When the task finishes or is killed, the docker/volume isolator will invoke dvdcli to unmount the corresponding Docker volume.

The detailed workflow for the docker/volume isolator is as follows:

  1. A framework specifies external volumes in ContainerInfo when launching a task.

  2. The master sends the launch task message to the agent.

  3. The agent receives the message and asks all isolators (including the docker/volume isolator) to prepare for the container with the ContainerInfo.

  4. The isolator invokes dvdcli to mount the corresponding external volume to a mount point on the host.

  5. The agent launches the container and bind-mounts the volume into the container.

  6. The bind-mounted volume inside the container will be unmounted from the container automatically when the container finishes, as the container is in its own mount namespace.

  7. The agent invokes isolator cleanup which invokes dvdcli to unmount all mount points for the container.


To use the docker/volume isolator, there are certain actions required by operators and framework developers. In this section we list the steps required by the operator to configure docker/volume isolator and the steps required by framework developers to specify the Docker volumes.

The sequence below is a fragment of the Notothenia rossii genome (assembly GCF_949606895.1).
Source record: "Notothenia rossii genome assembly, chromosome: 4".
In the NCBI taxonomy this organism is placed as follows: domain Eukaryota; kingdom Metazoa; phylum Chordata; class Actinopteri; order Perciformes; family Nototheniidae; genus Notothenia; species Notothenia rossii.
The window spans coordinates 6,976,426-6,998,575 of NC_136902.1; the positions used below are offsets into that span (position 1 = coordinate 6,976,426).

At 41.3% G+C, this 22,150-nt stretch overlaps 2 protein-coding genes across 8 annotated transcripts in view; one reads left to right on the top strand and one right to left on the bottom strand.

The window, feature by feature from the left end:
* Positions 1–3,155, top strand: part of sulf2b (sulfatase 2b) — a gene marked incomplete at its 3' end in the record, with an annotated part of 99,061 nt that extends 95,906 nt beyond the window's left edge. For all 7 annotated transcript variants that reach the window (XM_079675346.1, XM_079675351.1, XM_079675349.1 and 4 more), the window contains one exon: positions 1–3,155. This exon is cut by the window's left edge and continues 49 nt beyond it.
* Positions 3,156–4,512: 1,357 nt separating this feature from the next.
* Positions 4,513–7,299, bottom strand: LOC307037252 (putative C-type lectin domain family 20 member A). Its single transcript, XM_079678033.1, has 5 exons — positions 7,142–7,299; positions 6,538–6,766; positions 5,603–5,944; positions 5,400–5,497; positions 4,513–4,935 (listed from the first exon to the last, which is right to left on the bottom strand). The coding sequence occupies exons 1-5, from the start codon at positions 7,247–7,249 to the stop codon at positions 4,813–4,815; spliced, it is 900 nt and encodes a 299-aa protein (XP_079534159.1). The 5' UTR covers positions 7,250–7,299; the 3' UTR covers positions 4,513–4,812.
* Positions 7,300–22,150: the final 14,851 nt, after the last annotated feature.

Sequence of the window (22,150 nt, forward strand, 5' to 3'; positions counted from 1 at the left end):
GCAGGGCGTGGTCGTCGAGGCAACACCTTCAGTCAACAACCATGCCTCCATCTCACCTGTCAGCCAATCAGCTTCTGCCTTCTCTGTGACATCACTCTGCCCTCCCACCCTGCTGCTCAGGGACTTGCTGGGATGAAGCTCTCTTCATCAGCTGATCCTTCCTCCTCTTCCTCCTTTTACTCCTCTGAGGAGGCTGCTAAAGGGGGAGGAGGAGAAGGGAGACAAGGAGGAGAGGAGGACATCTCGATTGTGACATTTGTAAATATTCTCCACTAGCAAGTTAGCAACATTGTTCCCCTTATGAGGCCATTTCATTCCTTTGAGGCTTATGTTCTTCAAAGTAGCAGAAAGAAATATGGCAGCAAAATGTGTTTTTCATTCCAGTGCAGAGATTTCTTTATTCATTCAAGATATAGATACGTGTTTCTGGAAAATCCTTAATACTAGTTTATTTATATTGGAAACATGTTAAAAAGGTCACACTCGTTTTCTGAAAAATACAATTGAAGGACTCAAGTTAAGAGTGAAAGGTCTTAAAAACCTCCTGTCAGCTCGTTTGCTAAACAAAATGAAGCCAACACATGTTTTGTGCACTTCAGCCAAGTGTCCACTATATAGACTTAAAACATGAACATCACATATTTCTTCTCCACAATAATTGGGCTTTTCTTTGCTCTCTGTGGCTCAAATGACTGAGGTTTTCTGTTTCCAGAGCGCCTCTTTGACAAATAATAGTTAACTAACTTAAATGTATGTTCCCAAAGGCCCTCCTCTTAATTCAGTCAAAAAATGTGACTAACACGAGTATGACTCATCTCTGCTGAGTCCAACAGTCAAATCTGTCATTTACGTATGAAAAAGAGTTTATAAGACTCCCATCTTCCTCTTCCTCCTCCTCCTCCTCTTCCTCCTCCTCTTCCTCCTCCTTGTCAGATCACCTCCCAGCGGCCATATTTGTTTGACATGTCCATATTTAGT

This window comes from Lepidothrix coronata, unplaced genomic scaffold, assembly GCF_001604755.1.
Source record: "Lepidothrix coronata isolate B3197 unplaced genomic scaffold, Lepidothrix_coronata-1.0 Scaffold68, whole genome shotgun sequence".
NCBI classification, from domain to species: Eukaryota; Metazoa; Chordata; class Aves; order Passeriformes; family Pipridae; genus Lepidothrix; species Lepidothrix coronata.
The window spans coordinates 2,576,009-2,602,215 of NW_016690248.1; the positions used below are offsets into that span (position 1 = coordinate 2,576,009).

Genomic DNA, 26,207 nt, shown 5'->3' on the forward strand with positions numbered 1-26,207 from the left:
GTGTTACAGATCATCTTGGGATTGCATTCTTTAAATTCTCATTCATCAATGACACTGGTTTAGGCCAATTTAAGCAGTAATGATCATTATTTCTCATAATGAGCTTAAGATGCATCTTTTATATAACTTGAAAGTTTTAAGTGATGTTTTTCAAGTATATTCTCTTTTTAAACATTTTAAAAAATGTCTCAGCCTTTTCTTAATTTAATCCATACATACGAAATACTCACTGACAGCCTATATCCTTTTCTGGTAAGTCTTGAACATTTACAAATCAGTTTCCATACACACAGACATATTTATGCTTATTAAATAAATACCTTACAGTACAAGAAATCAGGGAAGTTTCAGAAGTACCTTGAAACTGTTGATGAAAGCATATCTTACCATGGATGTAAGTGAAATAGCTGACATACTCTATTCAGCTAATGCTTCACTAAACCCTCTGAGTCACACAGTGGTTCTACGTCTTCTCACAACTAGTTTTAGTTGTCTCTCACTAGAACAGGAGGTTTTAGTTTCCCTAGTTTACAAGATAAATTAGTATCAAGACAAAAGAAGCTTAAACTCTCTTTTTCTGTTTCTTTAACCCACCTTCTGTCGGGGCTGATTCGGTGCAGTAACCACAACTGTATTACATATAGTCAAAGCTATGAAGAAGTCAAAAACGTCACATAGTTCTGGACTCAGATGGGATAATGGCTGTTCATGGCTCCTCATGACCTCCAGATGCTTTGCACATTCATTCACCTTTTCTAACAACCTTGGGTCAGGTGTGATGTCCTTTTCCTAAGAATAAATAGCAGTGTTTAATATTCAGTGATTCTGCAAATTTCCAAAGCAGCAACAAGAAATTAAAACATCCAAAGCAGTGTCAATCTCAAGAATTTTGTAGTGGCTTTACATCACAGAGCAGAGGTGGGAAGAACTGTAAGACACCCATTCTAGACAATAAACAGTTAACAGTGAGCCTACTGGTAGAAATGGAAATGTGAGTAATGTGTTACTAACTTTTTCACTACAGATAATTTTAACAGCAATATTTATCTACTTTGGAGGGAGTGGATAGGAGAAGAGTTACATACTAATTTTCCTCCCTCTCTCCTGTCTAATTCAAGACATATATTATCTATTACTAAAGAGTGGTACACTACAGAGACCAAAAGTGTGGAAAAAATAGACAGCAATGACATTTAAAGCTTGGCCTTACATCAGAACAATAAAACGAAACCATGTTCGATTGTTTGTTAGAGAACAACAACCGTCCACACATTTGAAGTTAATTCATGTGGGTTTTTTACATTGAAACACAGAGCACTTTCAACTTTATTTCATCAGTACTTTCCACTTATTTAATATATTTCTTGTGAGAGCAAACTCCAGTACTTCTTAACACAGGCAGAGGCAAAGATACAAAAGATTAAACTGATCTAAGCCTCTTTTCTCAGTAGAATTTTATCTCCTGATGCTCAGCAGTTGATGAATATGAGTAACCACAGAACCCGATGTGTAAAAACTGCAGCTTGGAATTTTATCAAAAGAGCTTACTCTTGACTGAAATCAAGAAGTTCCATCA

• Install dvdcli version 0.1.0 on each agent.

  • Install the Docker volume plugin on each agent.

  • Explicitly create the Docker volumes that are going to be accessed by Mesos tasks. If this is not done, volumes will be implicitly created by dvdcli but the volumes may not fit into framework resource requirement well.

Configuring Docker Volume Isolator

In order to configure the docker/volume isolator, the operator needs to configure two flags at agent startup as follows:

  sudo mesos-agent \
    --master=<master IP> \